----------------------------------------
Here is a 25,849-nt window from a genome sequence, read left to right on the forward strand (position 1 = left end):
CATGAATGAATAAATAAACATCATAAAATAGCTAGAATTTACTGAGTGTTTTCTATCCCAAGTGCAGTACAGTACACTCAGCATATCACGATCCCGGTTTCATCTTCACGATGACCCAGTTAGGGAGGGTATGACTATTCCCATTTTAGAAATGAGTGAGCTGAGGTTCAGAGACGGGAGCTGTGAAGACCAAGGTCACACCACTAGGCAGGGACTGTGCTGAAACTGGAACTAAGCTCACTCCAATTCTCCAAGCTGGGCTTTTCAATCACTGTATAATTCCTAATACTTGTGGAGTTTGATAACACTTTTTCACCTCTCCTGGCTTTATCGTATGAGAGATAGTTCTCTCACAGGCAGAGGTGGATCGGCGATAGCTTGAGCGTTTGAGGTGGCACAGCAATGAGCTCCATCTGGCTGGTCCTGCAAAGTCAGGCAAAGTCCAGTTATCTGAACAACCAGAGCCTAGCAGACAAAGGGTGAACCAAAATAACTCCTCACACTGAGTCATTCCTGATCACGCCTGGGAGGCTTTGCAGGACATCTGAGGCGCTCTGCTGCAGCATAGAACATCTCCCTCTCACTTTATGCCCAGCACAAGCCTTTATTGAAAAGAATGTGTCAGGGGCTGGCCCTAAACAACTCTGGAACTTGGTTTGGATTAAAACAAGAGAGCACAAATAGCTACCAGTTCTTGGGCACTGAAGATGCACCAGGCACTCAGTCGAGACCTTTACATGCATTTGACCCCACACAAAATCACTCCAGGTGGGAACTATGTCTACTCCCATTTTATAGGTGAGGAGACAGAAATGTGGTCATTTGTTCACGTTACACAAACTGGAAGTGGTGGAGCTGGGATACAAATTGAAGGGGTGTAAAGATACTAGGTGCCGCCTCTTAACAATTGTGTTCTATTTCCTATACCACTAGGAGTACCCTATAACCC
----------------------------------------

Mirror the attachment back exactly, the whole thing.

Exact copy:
Here is a 25,849-nt window from a genome sequence, read left to right on the forward strand (position 1 = left end):
CATGAATGAATAAATAAACATCATAAAATAGCTAGAATTTACTGAGTGTTTTCTATCCCAAGTGCAGTACAGTACACTCAGCATATCACGATCCCGGTTTCATCTTCACGATGACCCAGTTAGGGAGGGTATGACTATTCCCATTTTAGAAATGAGTGAGCTGAGGTTCAGAGACGGGAGCTGTGAAGACCAAGGTCACACCACTAGGCAGGGACTGTGCTGAAACTGGAACTAAGCTCACTCCAATTCTCCAAGCTGGGCTTTTCAATCACTGTATAATTCCTAATACTTGTGGAGTTTGATAACACTTTTTCACCTCTCCTGGCTTTATCGTATGAGAGATAGTTCTCTCACAGGCAGAGGTGGATCGGCGATAGCTTGAGCGTTTGAGGTGGCACAGCAATGAGCTCCATCTGGCTGGTCCTGCAAAGTCAGGCAAAGTCCAGTTATCTGAACAACCAGAGCCTAGCAGACAAAGGGTGAACCAAAATAACTCCTCACACTGAGTCATTCCTGATCACGCCTGGGAGGCTTTGCAGGACATCTGAGGCGCTCTGCTGCAGCATAGAACATCTCCCTCTCACTTTATGCCCAGCACAAGCCTTTATTGAAAAGAATGTGTCAGGGGCTGGCCCTAAACAACTCTGGAACTTGGTTTGGATTAAAACAAGAGAGCACAAATAGCTACCAGTTCTTGGGCACTGAAGATGCACCAGGCACTCAGTCGAGACCTTTACATGCATTTGACCCCACACAAAATCACTCCAGGTGGGAACTATGTCTACTCCCATTTTATAGGTGAGGAGACAGAAATGTGGTCATTTGTTCACGTTACACAAACTGGAAGTGGTGGAGCTGGGATACAAATTGAAGGGGTGTAAAGATACTAGGTGCCGCCTCTTAACAATTGTGTTCTATTTCCTATACCACTAGGAGTACCCTATAACCC